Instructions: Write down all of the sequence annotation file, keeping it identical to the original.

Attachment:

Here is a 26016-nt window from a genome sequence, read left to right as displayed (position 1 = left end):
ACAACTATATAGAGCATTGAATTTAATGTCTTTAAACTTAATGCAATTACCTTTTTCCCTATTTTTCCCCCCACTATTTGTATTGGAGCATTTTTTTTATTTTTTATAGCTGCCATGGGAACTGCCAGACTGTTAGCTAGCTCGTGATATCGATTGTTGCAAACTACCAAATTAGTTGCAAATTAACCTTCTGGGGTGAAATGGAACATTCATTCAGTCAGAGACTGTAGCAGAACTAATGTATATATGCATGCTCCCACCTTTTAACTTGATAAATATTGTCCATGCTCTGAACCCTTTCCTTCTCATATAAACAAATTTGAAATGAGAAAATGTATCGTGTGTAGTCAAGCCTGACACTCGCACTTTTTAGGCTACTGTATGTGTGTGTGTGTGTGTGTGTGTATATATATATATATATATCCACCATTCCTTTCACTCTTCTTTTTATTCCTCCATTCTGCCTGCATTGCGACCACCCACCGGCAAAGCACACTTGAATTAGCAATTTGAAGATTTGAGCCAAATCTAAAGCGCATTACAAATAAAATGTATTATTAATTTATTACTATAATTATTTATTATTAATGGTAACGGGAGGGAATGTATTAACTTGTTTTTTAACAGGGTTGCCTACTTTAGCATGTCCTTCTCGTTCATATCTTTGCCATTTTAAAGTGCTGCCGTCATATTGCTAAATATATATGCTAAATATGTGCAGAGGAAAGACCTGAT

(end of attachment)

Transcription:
Here is a 26016-nt window from a genome sequence, read left to right as displayed (position 1 = left end):
ACAACTATATAGAGCATTGAATTTAATGTCTTTAAACTTAATGCAATTACCTTTTTCCCTATTTTTCCCCCCACTATTTGTATTGGAGCATTTTTTTTATTTTTTATAGCTGCCATGGGAACTGCCAGACTGTTAGCTAGCTCGTGATATCGATTGTTGCAAACTACCAAATTAGTTGCAAATTAACCTTCTGGGGTGAAATGGAACATTCATTCAGTCAGAGACTGTAGCAGAACTAATGTATATATGCATGCTCCCACCTTTTAACTTGATAAATATTGTCCATGCTCTGAACCCTTTCCTTCTCATATAAACAAATTTGAAATGAGAAAATGTATCGTGTGTAGTCAAGCCTGACACTCGCACTTTTTAGGCTACTGTATGTGTGTGTGTGTGTGTGTGTGTATATATATATATATATATCCACCATTCCTTTCACTCTTCTTTTTATTCCTCCATTCTGCCTGCATTGCGACCACCCACCGGCAAAGCACACTTGAATTAGCAATTTGAAGATTTGAGCCAAATCTAAAGCGCATTACAAATAAAATGTATTATTAATTTATTACTATAATTATTTATTATTAATGGTAACGGGAGGGAATGTATTAACTTGTTTTTTAACAGGGTTGCCTACTTTAGCATGTCCTTCTCGTTCATATCTTTGCCATTTTAAAGTGCTGCCGTCATATTGCTAAATATATATGCTAAATATGTGCAGAGGAAAGACCTGAT